Mental illness doesn’t have a face. It’s faceless. It’s heartless. It doesn’t care. It’s that unwanted guest at a party. The feeling that there’s something else, nestled in every part of your being, that shouldn’t be there. Depression, anxiety, PTSD, anorexia, bulimia, schizophrenia – they’re all parasites. And they won’t beat us. 

This post is for everyone suffering with a mental illness – whatever type, however intensely. You’ve got this. 


Posted by

Twenty-something lifestyle blogger from Essex. Book lover, Slytherin, organisational wizard and enjoys Motorsport, Disney and Yoga.

20 thoughts on “The Face of Mental Illness

  1. This is a great post! I have Bipolar one, and the anxiety attacks are the WORST. I have even ended up in the ER because of anxiety attacks. My DR tried all different kinds of meds. Finally tried Neurontin which is a pain pill but is used off-label for anxiety. That has stopped the attacks for now.

  2. Reblogged this on SpookyMrsGreen and commented:
    I might not have spoken about my own mental health challenges recently (my struggle to help close family and friends), but it is always there, a demon that lurks and dances in the shadows. These words ring true and solid. We will not back down!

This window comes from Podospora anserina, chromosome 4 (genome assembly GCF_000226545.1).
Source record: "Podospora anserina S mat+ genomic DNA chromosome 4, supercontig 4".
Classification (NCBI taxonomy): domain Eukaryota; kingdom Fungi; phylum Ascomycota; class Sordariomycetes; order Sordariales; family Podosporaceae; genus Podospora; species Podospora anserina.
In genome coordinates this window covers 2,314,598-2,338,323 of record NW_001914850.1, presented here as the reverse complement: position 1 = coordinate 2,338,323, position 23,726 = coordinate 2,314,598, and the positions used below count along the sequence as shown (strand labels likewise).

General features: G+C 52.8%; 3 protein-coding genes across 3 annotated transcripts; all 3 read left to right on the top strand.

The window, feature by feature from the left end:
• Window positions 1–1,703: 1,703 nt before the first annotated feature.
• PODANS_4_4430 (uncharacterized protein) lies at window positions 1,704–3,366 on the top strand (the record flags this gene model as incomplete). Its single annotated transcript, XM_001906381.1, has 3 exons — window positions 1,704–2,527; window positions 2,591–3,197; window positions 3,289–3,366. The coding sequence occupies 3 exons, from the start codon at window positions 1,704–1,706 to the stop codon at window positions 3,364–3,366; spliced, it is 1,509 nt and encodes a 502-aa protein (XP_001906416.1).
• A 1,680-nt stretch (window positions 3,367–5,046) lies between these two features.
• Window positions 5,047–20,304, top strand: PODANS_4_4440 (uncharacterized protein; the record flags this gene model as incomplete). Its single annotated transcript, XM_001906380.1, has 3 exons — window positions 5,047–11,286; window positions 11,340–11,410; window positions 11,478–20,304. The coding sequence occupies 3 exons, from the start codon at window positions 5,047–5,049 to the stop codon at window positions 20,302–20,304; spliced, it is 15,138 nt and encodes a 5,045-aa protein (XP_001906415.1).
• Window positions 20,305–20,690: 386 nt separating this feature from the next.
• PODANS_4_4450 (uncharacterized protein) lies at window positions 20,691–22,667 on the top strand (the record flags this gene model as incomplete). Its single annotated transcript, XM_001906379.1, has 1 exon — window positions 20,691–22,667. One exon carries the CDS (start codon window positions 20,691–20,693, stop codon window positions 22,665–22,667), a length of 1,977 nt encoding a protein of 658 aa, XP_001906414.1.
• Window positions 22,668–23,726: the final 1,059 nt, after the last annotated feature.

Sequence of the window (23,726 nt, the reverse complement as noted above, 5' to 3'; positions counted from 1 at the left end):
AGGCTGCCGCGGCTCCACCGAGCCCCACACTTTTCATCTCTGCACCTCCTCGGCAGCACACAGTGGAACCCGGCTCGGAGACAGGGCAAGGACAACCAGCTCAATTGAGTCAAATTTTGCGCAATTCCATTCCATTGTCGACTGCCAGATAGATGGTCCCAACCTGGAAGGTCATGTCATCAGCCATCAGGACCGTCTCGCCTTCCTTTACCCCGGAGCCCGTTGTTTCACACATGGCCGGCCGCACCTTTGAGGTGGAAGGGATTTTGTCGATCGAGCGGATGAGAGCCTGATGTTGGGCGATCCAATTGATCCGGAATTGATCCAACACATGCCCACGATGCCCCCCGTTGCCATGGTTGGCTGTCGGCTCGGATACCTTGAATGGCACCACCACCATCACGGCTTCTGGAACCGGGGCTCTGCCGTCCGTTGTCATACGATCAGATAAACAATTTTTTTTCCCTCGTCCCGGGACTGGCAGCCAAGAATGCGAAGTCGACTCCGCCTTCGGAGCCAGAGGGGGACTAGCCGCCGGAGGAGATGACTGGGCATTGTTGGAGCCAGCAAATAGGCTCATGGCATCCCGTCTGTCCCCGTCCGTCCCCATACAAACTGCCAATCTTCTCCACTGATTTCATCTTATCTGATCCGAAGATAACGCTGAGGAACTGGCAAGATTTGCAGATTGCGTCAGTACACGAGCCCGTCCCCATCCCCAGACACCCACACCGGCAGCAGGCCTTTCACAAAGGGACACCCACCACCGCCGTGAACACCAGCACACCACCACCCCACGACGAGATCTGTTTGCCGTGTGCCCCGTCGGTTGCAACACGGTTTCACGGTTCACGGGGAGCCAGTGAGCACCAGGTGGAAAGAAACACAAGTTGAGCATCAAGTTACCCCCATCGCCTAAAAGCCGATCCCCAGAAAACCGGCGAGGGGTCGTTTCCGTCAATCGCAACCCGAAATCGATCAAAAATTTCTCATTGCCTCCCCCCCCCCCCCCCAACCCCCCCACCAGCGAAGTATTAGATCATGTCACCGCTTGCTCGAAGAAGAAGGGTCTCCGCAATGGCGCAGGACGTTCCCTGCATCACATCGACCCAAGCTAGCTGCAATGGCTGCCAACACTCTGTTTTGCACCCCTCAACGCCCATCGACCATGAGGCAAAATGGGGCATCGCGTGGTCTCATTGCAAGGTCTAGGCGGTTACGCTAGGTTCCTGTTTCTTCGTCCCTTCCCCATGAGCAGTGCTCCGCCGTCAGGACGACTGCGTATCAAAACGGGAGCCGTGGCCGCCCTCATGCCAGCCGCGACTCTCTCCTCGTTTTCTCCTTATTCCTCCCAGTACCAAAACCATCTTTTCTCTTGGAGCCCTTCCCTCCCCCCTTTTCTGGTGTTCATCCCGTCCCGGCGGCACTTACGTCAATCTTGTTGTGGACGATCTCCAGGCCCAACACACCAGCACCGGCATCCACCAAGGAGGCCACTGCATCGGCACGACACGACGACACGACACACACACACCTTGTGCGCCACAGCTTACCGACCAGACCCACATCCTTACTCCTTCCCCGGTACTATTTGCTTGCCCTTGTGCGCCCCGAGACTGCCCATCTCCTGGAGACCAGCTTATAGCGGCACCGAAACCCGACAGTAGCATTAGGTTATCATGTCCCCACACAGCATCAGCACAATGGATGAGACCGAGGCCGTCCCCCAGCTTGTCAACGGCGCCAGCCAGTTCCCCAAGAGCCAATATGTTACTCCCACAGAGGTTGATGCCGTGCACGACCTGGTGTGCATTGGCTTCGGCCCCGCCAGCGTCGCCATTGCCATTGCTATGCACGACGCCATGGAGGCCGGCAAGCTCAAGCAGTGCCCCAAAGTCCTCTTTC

3. The lines: “So if you’re looking for the face of mental illness, look around you. It comes in all different shapes and sizes, colours and ages.” Gave me goosebumps. I’ve been suffering with anxiety for a long time and it wasn’t until I lost something recently that I realised I need to get a hold on it and not let it win anymore. I’m pushing myself to ignore its presence, to do more and see more and so far so good – of course there are bumps in the road, but this time I’m dusting myself off and pushing on 🙂

  4. Thank you for being so open. Your courage in being so eloquent is inspiring. Mental illness can be a stealthy foe. I wish you the very best for the future; sometimes just putting one foot in front of the other or making a cup of tea is a great achievement.
    Take care

  5. It is good to remember that everyone has days like the ones we hate, and that some of them handle it no better than we do… I always dread the feeling that heralds its arrival, but glad that I can still fight my way out of it.

  6. Jenny, you are a total star for writing so openly about this. I absolutely know how you feel — we put up a face on social media so we don’t become total bummers, but it still requires so much effort to get through the day. My inbox is always open if you need someone to talk to. xx

  7. I’m sorry you suffer from this terrible illness I can relate as I am the same. Although I suffer with depression not anxiety. I th I k it helps if people can talk. I hate it when people have the attitude of well you have no reason to be depressed as if that is going to help. I hope you go through more good days than bad xxx

  8. *Claps*

    Well said Jenny! This is something many people forget! Like physical health every single living person has mental health, it’s just a matter of how well it is.